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Anti-intellectualism and cargo cults - Open Knowledge — LiveJournal
Jun. 14th, 2006
12:22 am -
Anti-intellectualism and cargo cults
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June 15th, 2006 06:40 am (UTC)
Thanks for your reply.
I am a teacher myself (graduate teaching assistant). The questions in my mind when I have to formulate an exam: does it cover a good chunk of the material with escalating degrees of depth, to really test their knowledge? How do I maintain uniformity given the various thinking styles in the class? In the case of take-home exams, etc., how do I maintain control?
Given the sterile nature of an exam, it's not really a simulation of real life like a project or take-home exam might be. However, it
precise and controlled, which hopefully means some finer grain in dissecting a student's understanding, and some repeatability in the score. To the extent that no one real-life situation is that great a simulation of another, exams are just one more "real-life" instance that we can control easily.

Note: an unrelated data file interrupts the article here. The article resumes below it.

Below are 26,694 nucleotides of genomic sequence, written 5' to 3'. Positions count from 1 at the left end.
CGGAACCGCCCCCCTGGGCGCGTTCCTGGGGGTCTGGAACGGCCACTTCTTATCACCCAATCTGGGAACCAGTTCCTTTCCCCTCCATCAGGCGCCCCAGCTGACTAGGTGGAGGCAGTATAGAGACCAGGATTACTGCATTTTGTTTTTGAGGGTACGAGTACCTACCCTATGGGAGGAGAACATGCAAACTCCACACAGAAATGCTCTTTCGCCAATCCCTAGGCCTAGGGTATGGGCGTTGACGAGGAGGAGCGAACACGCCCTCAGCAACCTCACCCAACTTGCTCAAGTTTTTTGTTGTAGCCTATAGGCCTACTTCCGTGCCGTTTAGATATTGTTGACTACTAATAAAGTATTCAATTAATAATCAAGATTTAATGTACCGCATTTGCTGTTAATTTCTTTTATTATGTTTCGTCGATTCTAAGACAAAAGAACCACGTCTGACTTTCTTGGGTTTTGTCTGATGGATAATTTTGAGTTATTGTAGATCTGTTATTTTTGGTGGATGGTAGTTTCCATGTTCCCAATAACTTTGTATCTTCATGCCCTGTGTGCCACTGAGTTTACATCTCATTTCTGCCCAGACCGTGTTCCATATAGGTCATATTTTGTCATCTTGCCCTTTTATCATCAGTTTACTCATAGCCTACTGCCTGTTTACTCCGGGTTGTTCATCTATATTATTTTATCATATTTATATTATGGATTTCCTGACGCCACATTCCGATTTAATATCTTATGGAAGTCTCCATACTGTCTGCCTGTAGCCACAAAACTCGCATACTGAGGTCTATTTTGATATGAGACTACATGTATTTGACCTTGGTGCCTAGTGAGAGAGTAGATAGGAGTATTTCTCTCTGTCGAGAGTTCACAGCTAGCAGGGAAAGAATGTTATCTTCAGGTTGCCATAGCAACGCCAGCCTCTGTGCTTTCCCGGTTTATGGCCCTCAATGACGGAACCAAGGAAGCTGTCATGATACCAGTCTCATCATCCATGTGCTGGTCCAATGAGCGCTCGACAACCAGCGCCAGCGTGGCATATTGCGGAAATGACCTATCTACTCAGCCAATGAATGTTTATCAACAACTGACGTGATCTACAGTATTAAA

So, accommodations can make sense: the point of the exam is to pick apart a student's learning. Things like time and other assistance, while they might diminish some secondary figure of merit in exam-based testing, are useful since they help in the exam's primary purpose and are not much of a hurdle in the real world.